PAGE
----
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Opening Statement – Housing Bills Economic Legislation Committee Inquiry

opening-statement-housing-bills-economic-legislation-committee-inquiry

Event: Housing Bills Economic Legislation Committee Inquiry
Date: Wednesday, 15 March 2023, 11.15am AEDT
Speakers: Alex Waldren, National Director Industry Policy, Master Builders Australia

E&OE

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Intro

Master Builders represents all areas of building and construction including residential, commercial and civil construction.

It includes a diverse membership of tier 1 contractors, trade contractors/subcontractors and sole trading small businesses.

Overview – funding gap

Master Builders Australia supports the Albanese Government’s package of Housing Bills.

Finding solutions to the issue of affordable housing is imperative as it poses one of the country’s biggest challenges, and we must work together to address it.

The focus of our submission has been around the scale of funding needed and comments regarding research and implementation priorities for the National Housing Supply and Affordability Council.

The Bills are a measured next step that build on the bond aggregator and formation of NHFIC, whilst we are operating in a capacity constrained market-place.

Master Builders and other industry stakeholders have identified a doubling of funding is needed to meet future demand.

Further funding opportunities

There will be further opportunities to expand avenues for funding and financing through a new Housing and Homelessness Agreement.

A contribution from all levels of government will be required through investment incentives (loans, equity, grants, tax concessions, rental subsidies); as well as better access to land, planning concessions and simplified regulatory processes to deliver the scale of housing needed.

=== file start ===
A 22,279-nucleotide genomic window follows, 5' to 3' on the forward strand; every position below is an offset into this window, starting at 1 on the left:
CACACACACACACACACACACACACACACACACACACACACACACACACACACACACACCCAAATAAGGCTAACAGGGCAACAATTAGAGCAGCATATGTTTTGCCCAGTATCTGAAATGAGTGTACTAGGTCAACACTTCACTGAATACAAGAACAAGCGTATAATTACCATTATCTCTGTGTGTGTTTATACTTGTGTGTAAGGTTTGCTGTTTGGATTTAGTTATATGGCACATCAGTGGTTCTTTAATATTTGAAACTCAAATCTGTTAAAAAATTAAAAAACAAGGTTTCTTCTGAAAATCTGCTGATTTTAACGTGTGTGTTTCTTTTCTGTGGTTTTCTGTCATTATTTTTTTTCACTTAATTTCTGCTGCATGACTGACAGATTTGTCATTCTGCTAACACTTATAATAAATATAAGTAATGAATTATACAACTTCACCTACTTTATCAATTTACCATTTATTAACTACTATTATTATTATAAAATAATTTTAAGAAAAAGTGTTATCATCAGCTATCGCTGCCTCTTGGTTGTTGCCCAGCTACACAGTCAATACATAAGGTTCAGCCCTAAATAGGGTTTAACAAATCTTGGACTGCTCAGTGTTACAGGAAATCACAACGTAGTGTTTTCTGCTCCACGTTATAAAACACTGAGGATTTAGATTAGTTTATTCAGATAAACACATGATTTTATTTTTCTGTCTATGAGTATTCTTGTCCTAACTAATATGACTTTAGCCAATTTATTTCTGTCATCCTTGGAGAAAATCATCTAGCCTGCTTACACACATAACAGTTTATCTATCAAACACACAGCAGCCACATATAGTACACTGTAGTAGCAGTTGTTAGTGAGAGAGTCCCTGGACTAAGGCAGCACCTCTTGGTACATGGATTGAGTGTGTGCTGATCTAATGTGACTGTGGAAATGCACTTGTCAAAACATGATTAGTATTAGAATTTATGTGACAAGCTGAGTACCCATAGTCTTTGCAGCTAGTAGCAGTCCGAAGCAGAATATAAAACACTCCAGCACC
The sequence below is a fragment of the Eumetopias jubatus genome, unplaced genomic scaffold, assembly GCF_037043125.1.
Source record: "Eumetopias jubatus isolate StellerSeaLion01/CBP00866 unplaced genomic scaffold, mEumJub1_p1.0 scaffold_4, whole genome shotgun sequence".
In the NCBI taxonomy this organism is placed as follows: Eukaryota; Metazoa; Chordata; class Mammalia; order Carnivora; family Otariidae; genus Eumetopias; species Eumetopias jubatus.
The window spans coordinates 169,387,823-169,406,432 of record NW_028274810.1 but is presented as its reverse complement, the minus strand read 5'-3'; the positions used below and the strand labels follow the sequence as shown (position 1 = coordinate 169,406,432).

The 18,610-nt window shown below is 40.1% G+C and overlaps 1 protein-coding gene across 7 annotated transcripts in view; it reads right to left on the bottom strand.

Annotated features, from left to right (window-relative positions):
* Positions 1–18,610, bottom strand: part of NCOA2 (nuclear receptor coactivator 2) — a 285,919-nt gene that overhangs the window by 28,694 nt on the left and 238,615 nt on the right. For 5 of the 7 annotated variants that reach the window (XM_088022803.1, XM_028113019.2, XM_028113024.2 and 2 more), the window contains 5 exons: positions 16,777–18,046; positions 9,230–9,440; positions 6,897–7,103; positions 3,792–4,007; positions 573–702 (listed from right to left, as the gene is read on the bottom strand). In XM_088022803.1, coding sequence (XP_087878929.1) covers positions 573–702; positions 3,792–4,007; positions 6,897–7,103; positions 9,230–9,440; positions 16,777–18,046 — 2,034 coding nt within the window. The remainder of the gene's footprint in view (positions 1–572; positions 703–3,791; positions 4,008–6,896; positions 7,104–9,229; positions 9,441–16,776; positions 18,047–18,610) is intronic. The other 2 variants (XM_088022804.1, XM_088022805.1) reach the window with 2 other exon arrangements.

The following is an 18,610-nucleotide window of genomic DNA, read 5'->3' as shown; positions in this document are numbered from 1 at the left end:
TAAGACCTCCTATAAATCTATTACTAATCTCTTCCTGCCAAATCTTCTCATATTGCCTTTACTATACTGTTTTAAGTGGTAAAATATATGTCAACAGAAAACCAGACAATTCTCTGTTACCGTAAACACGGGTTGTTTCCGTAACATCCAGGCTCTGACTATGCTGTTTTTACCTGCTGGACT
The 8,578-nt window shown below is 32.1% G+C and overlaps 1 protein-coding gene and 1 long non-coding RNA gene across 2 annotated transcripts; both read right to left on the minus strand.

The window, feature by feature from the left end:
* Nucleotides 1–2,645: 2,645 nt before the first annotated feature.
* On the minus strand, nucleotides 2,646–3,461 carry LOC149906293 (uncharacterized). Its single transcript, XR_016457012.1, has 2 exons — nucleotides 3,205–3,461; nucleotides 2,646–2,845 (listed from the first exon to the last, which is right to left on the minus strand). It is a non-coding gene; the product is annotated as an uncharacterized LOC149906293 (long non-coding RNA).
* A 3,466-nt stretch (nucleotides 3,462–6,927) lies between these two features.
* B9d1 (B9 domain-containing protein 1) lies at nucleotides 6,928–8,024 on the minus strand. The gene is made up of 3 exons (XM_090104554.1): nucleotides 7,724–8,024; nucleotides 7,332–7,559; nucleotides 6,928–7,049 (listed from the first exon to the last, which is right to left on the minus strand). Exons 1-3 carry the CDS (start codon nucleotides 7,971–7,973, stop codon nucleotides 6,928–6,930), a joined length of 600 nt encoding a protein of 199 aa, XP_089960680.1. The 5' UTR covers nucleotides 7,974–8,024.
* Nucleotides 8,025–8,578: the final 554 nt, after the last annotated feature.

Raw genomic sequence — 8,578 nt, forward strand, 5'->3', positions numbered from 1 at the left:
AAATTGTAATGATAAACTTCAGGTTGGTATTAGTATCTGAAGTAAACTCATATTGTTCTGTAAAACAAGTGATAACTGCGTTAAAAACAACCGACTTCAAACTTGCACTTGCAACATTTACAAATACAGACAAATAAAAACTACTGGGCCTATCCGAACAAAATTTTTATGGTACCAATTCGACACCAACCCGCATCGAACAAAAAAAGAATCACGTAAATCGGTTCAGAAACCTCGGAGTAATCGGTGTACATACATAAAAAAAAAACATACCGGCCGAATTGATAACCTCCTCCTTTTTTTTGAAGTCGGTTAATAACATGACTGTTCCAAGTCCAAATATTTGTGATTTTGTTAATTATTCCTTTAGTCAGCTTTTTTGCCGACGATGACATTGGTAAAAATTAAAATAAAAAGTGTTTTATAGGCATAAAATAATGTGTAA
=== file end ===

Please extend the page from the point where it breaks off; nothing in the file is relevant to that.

The Housing Australia Future Fund and Housing Australia needs to catalyse and ‘crowd in’ participation of private financiers to expand the pool of funding.

The 2021 review of NHFIC identified options for this.

There needs to be sufficient flexibility in the legislation and the investment mandate to allow for this.

The Housing Australia Future Fund Bill provides a model for finance through loans and grants.

The structure favours investment partnerships with community housing providers

that bundle the combination of access to longer term finance, not for profit tax concessions and rental subsidies to offset development and operation costs.

Recommendations in the NHFIC review in regard to NHFIC investing lower down the capital stack (in mezzanine finance as opposed to senior debt) might generate more investment partners and should be an investment pathway that’s considered.

This would mean the government takes more risk but is something government should bear as part of its contribution to the housing solution.

The National Supply and Affordability Council will play a role in monitoring and improving policy in regard to land, planning and regulatory processes – a necessary part of the reform pathway that will contribute to more investment opportunities.

Its work should firstly identify where the challenges and opportunities across states and local government areas and facilitate a more consistent and coordinated response from government on key issues.